The Peabody Essex Museum (PEM) in Salem, Massachusetts announced today that it has selected US firm Ennead Architects to design its $200m, 175,000 sq ft expansion. Ennead will replace Rick Mather Architects of London which completed the first phase of the project. After Mather’s untimely death this spring, the museum decided not to move forward with the UK practice as Mather himself had been intensely involved in the project and amid concerns for the firm’s size, which has 15 architects on staff.
With 125 architects on its staff and the successful completion of such highly lauded cultural projects as the recent expansion and renovation of the Yale University Art Gallery in nearby Connecticut, the Natural History Museum in Utah, and the William J. Clinton Presidential Center in Little Rock, Arkansas, Ennead comes to the project with the resume PEM was looking for.
“Ennead Architects impressed us with their creative dexterity, in-depth understanding of our institution and thoughtful design solutions for the museum’s complex architectural program. We feel confident they will create a building that will serve the museum well into the future”, said Dan Monroe, PEM’s Rose-Marie and Eijk van Otterloo Director and CEO.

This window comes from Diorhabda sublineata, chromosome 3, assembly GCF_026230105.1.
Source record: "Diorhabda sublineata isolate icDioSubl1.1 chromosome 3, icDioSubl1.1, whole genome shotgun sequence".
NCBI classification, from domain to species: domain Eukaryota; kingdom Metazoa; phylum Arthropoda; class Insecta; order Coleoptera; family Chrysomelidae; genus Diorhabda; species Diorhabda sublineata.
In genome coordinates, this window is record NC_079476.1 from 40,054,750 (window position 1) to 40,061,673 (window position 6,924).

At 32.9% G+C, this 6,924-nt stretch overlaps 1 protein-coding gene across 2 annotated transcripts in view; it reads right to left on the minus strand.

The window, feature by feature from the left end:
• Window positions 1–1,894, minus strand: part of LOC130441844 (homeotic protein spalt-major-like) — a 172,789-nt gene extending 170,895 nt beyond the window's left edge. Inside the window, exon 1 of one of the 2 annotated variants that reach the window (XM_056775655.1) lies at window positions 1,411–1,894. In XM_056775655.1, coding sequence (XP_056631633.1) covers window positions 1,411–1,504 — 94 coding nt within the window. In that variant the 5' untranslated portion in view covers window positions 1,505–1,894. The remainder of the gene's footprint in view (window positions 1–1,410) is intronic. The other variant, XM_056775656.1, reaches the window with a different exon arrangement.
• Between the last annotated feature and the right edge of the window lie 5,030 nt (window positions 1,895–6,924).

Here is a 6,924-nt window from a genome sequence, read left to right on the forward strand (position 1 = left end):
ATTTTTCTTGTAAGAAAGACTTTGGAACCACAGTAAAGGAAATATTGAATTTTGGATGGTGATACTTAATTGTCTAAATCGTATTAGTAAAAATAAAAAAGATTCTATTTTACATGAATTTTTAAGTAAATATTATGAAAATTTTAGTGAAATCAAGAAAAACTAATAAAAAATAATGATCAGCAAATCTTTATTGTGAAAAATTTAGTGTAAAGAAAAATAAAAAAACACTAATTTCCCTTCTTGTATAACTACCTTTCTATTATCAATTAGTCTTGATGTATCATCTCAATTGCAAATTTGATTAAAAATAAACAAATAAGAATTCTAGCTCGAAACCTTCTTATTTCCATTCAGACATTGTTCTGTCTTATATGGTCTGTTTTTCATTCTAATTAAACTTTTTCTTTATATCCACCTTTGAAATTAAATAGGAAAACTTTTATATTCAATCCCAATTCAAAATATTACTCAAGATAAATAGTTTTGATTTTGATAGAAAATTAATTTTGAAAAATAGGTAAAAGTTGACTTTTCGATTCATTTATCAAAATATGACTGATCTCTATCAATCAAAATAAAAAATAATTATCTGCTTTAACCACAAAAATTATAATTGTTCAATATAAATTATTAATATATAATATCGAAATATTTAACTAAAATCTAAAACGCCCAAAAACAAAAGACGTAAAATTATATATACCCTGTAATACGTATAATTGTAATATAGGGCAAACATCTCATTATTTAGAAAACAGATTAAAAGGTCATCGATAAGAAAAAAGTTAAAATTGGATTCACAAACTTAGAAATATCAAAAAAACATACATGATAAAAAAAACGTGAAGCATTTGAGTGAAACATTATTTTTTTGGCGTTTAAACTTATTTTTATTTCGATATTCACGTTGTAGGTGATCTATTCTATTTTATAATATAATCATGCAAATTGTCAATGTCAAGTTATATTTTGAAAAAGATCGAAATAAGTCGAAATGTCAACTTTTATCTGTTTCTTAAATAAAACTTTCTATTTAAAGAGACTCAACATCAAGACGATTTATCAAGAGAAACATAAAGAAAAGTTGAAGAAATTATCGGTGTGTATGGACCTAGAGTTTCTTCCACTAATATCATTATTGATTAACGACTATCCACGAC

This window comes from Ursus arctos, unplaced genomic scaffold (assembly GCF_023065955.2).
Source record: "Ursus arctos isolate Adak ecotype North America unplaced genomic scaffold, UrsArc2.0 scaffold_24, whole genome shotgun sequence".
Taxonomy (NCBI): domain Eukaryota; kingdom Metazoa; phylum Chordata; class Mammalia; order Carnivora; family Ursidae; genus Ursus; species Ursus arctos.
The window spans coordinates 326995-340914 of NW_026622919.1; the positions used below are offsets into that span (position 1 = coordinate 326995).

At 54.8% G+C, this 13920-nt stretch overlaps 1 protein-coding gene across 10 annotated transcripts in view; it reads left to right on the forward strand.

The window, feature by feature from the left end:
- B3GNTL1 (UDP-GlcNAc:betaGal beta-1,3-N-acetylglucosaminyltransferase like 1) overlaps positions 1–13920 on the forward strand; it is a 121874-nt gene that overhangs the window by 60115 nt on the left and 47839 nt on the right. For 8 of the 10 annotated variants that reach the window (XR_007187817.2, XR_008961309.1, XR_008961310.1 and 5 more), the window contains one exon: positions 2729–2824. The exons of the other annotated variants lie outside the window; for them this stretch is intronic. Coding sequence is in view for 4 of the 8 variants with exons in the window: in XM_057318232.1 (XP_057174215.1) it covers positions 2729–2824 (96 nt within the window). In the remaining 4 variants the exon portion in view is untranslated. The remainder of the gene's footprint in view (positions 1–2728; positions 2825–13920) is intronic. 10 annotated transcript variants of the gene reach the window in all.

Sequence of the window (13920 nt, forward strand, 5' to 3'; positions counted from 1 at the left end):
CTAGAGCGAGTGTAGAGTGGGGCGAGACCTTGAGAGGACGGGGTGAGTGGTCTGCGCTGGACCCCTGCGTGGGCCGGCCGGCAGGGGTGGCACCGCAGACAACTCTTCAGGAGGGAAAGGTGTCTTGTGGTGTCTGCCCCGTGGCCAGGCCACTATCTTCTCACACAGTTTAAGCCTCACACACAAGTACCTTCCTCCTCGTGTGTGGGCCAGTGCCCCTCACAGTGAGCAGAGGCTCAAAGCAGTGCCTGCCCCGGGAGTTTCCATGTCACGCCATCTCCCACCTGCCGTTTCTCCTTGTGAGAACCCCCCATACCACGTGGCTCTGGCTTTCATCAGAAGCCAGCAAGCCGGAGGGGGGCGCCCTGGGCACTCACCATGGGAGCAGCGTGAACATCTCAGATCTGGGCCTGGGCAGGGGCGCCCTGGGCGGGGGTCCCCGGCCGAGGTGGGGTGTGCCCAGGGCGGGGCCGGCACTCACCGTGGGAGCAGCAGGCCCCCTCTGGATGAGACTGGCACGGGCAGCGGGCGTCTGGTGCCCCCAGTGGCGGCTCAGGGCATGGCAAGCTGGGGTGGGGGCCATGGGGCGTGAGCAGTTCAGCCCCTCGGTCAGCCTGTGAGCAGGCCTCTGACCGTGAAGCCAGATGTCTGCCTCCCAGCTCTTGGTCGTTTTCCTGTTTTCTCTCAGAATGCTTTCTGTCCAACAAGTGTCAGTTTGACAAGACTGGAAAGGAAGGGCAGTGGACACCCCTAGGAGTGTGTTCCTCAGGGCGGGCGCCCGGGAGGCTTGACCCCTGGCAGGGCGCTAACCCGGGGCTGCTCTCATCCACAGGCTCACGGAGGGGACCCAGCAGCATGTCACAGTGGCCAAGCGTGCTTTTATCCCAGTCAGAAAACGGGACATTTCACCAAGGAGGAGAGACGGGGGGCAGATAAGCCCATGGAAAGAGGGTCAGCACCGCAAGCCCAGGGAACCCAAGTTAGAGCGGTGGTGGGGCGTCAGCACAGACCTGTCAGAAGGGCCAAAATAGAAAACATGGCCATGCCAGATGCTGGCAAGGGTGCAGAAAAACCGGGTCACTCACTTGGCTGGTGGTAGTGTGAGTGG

The Mather-led first phase of the project, which included master planning and renovation of the Dodge wing, will reopen in October with a new expanded Art and Nature Center. Ennead’s charge will be the design of 75,000 sq ft of new gallery space, public program and education spaces, a restaurant and essential improvements to the museum’s collection, conservations and exhibition processing areas. Groundbreaking for the new wing is to commence in 2015 with the opening slated for 2019.
“PEM’s expansion presents an exciting design challenge and an opportunity to reimagine one of the oldest and fastest-growing museums in the country,” said Ennead design partner Richard Olcott. “We are committed to creating a design that functionally integrates the museum’s existing campus with a bold new vision that enhances the museum both aesthetically and experientially.”